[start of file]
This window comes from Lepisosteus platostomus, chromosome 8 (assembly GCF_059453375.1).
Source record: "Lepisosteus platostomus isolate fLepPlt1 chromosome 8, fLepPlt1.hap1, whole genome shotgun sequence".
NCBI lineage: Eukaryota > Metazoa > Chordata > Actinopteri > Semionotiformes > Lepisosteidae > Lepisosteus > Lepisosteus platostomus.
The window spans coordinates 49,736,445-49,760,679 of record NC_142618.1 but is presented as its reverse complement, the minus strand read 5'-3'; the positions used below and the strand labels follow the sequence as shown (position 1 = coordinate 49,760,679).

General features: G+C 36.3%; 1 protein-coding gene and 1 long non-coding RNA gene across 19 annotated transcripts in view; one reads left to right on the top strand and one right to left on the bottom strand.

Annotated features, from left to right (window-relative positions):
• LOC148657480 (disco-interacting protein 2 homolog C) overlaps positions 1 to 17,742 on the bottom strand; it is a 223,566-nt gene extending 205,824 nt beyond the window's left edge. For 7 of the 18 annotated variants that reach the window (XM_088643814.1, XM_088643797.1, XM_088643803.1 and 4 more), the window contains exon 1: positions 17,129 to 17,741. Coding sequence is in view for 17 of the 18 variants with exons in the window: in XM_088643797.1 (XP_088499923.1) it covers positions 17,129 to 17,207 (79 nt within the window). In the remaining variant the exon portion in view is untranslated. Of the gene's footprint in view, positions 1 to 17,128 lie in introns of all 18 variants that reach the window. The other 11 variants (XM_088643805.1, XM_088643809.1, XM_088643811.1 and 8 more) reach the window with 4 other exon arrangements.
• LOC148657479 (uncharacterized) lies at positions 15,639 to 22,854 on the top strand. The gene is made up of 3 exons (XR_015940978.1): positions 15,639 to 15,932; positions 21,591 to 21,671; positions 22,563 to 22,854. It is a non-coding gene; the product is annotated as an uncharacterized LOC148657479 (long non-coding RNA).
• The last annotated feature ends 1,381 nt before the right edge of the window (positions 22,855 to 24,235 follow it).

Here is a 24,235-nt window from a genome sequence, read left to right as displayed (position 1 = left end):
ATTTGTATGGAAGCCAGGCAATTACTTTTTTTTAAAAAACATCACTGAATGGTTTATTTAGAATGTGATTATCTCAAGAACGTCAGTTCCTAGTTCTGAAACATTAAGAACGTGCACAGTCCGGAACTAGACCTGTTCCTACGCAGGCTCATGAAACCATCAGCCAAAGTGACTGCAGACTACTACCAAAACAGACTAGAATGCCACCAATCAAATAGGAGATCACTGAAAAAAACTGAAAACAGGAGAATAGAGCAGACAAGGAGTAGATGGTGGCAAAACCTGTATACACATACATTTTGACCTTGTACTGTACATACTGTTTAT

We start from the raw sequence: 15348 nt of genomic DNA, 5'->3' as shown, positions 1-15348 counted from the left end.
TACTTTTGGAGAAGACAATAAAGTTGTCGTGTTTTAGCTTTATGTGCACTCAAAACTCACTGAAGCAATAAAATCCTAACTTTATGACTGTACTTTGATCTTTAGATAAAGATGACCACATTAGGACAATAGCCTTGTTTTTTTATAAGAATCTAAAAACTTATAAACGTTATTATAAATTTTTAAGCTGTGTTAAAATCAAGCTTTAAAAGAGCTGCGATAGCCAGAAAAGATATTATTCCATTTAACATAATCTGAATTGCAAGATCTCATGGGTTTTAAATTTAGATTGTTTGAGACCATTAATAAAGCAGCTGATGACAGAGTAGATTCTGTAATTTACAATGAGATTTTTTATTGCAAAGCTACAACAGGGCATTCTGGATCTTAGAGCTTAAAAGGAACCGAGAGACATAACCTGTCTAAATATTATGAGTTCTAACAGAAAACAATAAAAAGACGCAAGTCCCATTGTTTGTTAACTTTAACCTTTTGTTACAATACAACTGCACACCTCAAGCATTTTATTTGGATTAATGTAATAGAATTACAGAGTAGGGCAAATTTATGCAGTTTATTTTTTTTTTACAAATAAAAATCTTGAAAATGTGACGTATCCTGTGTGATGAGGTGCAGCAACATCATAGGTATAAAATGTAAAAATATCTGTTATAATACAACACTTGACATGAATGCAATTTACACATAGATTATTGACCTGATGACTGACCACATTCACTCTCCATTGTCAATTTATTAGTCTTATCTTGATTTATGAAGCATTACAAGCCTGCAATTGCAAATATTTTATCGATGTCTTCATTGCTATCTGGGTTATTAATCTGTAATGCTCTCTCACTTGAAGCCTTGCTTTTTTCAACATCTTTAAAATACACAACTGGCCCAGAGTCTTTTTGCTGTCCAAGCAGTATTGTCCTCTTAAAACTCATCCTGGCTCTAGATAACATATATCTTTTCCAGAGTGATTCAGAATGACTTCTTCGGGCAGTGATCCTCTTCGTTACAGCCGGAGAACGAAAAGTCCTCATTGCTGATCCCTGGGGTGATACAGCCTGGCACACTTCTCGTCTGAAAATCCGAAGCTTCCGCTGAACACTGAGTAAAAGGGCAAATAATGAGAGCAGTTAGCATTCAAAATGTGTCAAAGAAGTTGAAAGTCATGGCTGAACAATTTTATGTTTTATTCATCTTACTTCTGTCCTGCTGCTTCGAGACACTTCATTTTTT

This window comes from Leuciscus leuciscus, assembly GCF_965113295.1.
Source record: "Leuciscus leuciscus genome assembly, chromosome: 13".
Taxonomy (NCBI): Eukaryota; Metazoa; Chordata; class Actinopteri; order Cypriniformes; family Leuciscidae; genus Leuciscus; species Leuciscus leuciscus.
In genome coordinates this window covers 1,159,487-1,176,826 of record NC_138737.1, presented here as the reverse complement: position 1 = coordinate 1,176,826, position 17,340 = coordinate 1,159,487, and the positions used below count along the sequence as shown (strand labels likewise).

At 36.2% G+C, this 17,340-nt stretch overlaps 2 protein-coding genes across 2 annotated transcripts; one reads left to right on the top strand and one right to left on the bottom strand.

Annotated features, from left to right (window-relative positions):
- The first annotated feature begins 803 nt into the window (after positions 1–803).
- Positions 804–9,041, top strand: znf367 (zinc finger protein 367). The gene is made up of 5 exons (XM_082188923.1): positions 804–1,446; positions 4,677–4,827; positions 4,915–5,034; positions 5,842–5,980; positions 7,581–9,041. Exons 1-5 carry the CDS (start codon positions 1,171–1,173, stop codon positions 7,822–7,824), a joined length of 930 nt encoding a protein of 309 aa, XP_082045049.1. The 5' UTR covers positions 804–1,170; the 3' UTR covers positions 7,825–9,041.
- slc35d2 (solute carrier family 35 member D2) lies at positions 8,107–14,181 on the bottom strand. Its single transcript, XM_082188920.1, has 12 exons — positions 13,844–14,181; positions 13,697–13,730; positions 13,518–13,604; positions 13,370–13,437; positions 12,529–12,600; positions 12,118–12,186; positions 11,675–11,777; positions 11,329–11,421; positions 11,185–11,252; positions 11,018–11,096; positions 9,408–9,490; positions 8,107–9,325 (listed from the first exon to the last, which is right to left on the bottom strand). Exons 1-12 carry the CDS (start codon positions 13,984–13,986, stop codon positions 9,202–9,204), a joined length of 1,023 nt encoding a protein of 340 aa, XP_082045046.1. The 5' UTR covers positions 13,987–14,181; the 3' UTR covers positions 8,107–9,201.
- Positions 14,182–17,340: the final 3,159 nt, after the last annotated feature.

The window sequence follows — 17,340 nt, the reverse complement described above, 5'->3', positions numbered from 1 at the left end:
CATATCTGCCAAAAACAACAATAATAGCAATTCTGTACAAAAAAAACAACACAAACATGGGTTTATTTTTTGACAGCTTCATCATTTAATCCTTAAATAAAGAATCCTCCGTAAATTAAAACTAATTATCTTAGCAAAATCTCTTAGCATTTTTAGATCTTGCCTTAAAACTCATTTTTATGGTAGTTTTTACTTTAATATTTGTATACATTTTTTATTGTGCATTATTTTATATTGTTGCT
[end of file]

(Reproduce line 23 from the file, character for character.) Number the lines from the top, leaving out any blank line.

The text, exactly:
- Positions 14,182–17,340: the final 3,159 nt, after the last annotated feature.